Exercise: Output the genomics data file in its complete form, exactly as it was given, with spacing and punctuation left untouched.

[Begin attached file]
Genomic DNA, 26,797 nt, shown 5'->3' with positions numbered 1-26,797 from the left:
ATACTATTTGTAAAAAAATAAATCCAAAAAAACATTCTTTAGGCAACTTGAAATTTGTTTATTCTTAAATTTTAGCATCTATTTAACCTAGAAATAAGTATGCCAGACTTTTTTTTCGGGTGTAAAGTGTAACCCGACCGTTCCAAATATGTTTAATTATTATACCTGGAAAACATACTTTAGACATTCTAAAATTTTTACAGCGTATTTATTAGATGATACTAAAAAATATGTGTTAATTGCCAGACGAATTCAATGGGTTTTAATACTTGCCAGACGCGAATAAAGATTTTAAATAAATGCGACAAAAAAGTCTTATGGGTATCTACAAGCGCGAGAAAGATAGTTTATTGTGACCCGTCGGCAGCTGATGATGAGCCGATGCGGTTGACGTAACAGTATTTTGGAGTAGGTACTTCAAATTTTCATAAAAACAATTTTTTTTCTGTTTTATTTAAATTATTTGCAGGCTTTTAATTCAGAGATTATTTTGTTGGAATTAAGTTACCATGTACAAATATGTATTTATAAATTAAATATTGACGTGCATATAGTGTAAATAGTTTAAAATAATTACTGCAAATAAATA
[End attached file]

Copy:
Genomic DNA, 26,797 nt, shown 5'->3' with positions numbered 1-26,797 from the left:
ATACTATTTGTAAAAAAATAAATCCAAAAAAACATTCTTTAGGCAACTTGAAATTTGTTTATTCTTAAATTTTAGCATCTATTTAACCTAGAAATAAGTATGCCAGACTTTTTTTTCGGGTGTAAAGTGTAACCCGACCGTTCCAAATATGTTTAATTATTATACCTGGAAAACATACTTTAGACATTCTAAAATTTTTACAGCGTATTTATTAGATGATACTAAAAAATATGTGTTAATTGCCAGACGAATTCAATGGGTTTTAATACTTGCCAGACGCGAATAAAGATTTTAAATAAATGCGACAAAAAAGTCTTATGGGTATCTACAAGCGCGAGAAAGATAGTTTATTGTGACCCGTCGGCAGCTGATGATGAGCCGATGCGGTTGACGTAACAGTATTTTGGAGTAGGTACTTCAAATTTTCATAAAAACAATTTTTTTTCTGTTTTATTTAAATTATTTGCAGGCTTTTAATTCAGAGATTATTTTGTTGGAATTAAGTTACCATGTACAAATATGTATTTATAAATTAAATATTGACGTGCATATAGTGTAAATAGTTTAAAATAATTACTGCAAATAAATA